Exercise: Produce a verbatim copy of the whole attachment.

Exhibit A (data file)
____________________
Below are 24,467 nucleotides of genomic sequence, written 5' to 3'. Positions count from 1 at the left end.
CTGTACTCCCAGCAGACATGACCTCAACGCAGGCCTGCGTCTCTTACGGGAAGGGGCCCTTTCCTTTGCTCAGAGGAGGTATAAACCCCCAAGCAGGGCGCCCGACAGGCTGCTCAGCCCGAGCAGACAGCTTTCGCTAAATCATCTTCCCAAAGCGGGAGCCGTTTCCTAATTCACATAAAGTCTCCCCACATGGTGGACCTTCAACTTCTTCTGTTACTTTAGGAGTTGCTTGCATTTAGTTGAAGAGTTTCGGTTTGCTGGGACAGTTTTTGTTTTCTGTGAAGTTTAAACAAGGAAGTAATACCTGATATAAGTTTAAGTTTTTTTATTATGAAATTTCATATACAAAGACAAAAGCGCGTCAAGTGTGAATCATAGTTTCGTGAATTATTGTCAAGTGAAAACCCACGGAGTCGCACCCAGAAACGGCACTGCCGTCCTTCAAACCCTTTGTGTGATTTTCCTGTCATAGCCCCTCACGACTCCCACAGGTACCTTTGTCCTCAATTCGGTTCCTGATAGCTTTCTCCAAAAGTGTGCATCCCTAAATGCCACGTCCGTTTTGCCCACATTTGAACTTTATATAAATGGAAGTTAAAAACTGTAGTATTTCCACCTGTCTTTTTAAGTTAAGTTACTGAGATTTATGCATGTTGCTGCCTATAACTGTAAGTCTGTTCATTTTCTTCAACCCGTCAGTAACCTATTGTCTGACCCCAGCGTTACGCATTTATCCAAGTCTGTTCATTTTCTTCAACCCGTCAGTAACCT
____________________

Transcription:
Below are 24,467 nucleotides of genomic sequence, written 5' to 3'. Positions count from 1 at the left end.
CTGTACTCCCAGCAGACATGACCTCAACGCAGGCCTGCGTCTCTTACGGGAAGGGGCCCTTTCCTTTGCTCAGAGGAGGTATAAACCCCCAAGCAGGGCGCCCGACAGGCTGCTCAGCCCGAGCAGACAGCTTTCGCTAAATCATCTTCCCAAAGCGGGAGCCGTTTCCTAATTCACATAAAGTCTCCCCACATGGTGGACCTTCAACTTCTTCTGTTACTTTAGGAGTTGCTTGCATTTAGTTGAAGAGTTTCGGTTTGCTGGGACAGTTTTTGTTTTCTGTGAAGTTTAAACAAGGAAGTAATACCTGATATAAGTTTAAGTTTTTTTATTATGAAATTTCATATACAAAGACAAAAGCGCGTCAAGTGTGAATCATAGTTTCGTGAATTATTGTCAAGTGAAAACCCACGGAGTCGCACCCAGAAACGGCACTGCCGTCCTTCAAACCCTTTGTGTGATTTTCCTGTCATAGCCCCTCACGACTCCCACAGGTACCTTTGTCCTCAATTCGGTTCCTGATAGCTTTCTCCAAAAGTGTGCATCCCTAAATGCCACGTCCGTTTTGCCCACATTTGAACTTTATATAAATGGAAGTTAAAAACTGTAGTATTTCCACCTGTCTTTTTAAGTTAAGTTACTGAGATTTATGCATGTTGCTGCCTATAACTGTAAGTCTGTTCATTTTCTTCAACCCGTCAGTAACCTATTGTCTGACCCCAGCGTTACGCATTTATCCAAGTCTGTTCATTTTCTTCAACCCGTCAGTAACCT